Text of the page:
KOTO, A Culinary Charity In Vietnam

Photo of Andrew Kingsford-Smith
10 December 2016

KOTO is an innovative not-for-profit organization which trains street kids in Vietnam to work in restaurants, where they learn vital skills while gaining employment at one of the various KOTO restaurants throughout the country. Andrew Kingsford-Smith investigates…


The proverb ‘give a man a fish and he’ll eat for a day, teach a man to fish and he’ll eat for the rest of his life’ has been adopted by many charities. It is an effective model to ensure that organizations help the disadvantaged to improve their whole life, and not just receive benefits for a small portion of it. In Vietnam, this saying has been taken quite literally, with several charities and not-for-profit organizations using fishing as a way to train those in poverty as a way to help them gain employment. For KOTO founder Jimmy Pham however, teaching how to fish wasn’t enough. Instead, he has been training people to run their own fish shops.

KOTO is a growing non-profit organisation in Vietnam that has been in operation for 12 years. The aim of this institution is to help disadvantaged youths not only improve their own lives, but also improve the lives of those around them. The programme recruits up to 30 teenagers and young adults with troubled backgrounds every six months, and places them in a two-year training program. During this time, the trainees are taught a large range of skills such as English, hospitality, cooking, computer skill, social skills, job research and much more. The participants are also provided services such as accommodation, food, regular health checks and allowances, so that they can learn in a nurturing environment. Once the basics are learnt, the participants are then able to practise and perfect their skills as they work at the various restaurants owned by KOTO in Hanoi and Ho Chi Minh City. It is this employment element that makes KOTO so innovative; the program doesn’t simulate work, it is work.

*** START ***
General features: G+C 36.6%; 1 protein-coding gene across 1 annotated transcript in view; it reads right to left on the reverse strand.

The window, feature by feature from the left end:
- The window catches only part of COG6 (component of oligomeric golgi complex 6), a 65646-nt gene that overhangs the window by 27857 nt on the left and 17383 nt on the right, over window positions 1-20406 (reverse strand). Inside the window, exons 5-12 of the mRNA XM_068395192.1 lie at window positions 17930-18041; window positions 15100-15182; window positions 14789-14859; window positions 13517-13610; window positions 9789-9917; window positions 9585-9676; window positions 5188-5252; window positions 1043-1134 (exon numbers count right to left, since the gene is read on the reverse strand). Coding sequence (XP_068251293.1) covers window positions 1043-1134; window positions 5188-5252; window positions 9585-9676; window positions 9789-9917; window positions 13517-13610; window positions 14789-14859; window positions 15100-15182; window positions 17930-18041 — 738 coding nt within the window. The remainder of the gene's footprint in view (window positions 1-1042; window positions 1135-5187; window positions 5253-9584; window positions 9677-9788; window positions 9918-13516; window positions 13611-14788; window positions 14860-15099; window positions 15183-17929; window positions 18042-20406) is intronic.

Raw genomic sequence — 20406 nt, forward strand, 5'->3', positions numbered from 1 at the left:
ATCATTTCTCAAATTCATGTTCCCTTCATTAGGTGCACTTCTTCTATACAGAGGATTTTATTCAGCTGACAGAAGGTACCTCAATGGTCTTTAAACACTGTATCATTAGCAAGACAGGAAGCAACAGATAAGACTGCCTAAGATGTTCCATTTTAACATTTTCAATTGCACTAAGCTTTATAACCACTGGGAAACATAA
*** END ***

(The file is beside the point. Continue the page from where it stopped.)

Throughout the mixture of education and vocation, the trainees are able to gain confidence in themselves. They know at the end of their training they will be qualified, experienced and able to find work. However, it is not only the young people involved who are positively affected. The curriculum also consists of 30 hours community service per year. This gives the trainees a chance to give back to their local communities and is a vital part of their education. Knowledgeable, professionally skilled and socially aware, the graduates leave KOTO feeling confident in their future, and with some graduates going on to study at universities, starting their own businesses and even running their own restaurants, it is evident that the KOTO program works.

The greatest attribute of this innovative public service organisation is that it removes the stigma of one-way giving that is inherent in many charities’ models. While KOTO still requires donations to be able to operate, the supplementary income from the restaurants makes this non-profit organisation much more sustainable and distinct. It also means that individuals need not be generous saints to contribute; they just need to be hungry. Through dining at a KOTO restaurant, locals and tourists alike not only change the lives of disadvantaged youths, but also the greater communities in which these young people live.

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